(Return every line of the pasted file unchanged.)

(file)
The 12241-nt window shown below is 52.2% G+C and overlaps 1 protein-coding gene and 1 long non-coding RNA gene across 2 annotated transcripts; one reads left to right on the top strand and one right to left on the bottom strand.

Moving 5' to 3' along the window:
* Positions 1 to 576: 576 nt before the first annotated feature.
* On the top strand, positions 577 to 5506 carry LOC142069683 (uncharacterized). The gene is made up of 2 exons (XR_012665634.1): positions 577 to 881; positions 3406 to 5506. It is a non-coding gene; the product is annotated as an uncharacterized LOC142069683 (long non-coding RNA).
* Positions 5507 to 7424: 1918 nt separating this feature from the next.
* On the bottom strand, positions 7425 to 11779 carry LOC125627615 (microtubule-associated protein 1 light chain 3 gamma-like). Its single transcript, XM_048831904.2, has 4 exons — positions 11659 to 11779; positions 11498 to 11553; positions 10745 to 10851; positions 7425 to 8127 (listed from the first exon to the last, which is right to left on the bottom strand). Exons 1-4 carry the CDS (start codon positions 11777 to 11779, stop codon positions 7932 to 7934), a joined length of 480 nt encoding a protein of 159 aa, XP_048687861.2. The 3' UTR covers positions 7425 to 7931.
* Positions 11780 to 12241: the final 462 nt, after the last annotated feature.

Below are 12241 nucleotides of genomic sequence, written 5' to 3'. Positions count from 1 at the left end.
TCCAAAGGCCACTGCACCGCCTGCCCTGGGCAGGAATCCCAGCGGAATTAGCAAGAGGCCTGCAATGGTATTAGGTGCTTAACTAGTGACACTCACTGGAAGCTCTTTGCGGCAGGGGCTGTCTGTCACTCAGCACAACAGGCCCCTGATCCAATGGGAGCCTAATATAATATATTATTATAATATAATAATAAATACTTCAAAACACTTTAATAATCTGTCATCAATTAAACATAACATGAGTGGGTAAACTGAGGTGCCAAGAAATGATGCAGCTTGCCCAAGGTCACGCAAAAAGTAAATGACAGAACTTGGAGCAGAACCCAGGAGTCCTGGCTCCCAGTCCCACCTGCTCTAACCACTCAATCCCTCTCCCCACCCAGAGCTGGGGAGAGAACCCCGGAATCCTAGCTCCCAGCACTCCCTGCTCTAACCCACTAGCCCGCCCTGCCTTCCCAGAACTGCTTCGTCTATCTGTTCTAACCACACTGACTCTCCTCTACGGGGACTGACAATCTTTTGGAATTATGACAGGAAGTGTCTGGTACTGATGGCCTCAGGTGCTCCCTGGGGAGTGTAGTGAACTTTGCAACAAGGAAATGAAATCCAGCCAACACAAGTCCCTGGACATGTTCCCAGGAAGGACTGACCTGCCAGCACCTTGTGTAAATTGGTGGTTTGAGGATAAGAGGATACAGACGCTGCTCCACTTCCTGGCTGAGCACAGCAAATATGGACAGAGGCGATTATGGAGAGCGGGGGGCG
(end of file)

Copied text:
The 12241-nt window shown below is 52.2% G+C and overlaps 1 protein-coding gene and 1 long non-coding RNA gene across 2 annotated transcripts; one reads left to right on the top strand and one right to left on the bottom strand.

Moving 5' to 3' along the window:
* Positions 1 to 576: 576 nt before the first annotated feature.
* On the top strand, positions 577 to 5506 carry LOC142069683 (uncharacterized). The gene is made up of 2 exons (XR_012665634.1): positions 577 to 881; positions 3406 to 5506. It is a non-coding gene; the product is annotated as an uncharacterized LOC142069683 (long non-coding RNA).
* Positions 5507 to 7424: 1918 nt separating this feature from the next.
* On the bottom strand, positions 7425 to 11779 carry LOC125627615 (microtubule-associated protein 1 light chain 3 gamma-like). Its single transcript, XM_048831904.2, has 4 exons — positions 11659 to 11779; positions 11498 to 11553; positions 10745 to 10851; positions 7425 to 8127 (listed from the first exon to the last, which is right to left on the bottom strand). Exons 1-4 carry the CDS (start codon positions 11777 to 11779, stop codon positions 7932 to 7934), a joined length of 480 nt encoding a protein of 159 aa, XP_048687861.2. The 3' UTR covers positions 7425 to 7931.
* Positions 11780 to 12241: the final 462 nt, after the last annotated feature.

Below are 12241 nucleotides of genomic sequence, written 5' to 3'. Positions count from 1 at the left end.
TCCAAAGGCCACTGCACCGCCTGCCCTGGGCAGGAATCCCAGCGGAATTAGCAAGAGGCCTGCAATGGTATTAGGTGCTTAACTAGTGACACTCACTGGAAGCTCTTTGCGGCAGGGGCTGTCTGTCACTCAGCACAACAGGCCCCTGATCCAATGGGAGCCTAATATAATATATTATTATAATATAATAATAAATACTTCAAAACACTTTAATAATCTGTCATCAATTAAACATAACATGAGTGGGTAAACTGAGGTGCCAAGAAATGATGCAGCTTGCCCAAGGTCACGCAAAAAGTAAATGACAGAACTTGGAGCAGAACCCAGGAGTCCTGGCTCCCAGTCCCACCTGCTCTAACCACTCAATCCCTCTCCCCACCCAGAGCTGGGGAGAGAACCCCGGAATCCTAGCTCCCAGCACTCCCTGCTCTAACCCACTAGCCCGCCCTGCCTTCCCAGAACTGCTTCGTCTATCTGTTCTAACCACACTGACTCTCCTCTACGGGGACTGACAATCTTTTGGAATTATGACAGGAAGTGTCTGGTACTGATGGCCTCAGGTGCTCCCTGGGGAGTGTAGTGAACTTTGCAACAAGGAAATGAAATCCAGCCAACACAAGTCCCTGGACATGTTCCCAGGAAGGACTGACCTGCCAGCACCTTGTGTAAATTGGTGGTTTGAGGATAAGAGGATACAGACGCTGCTCCACTTCCTGGCTGAGCACAGCAAATATGGACAGAGGCGATTATGGAGAGCGGGGGGCG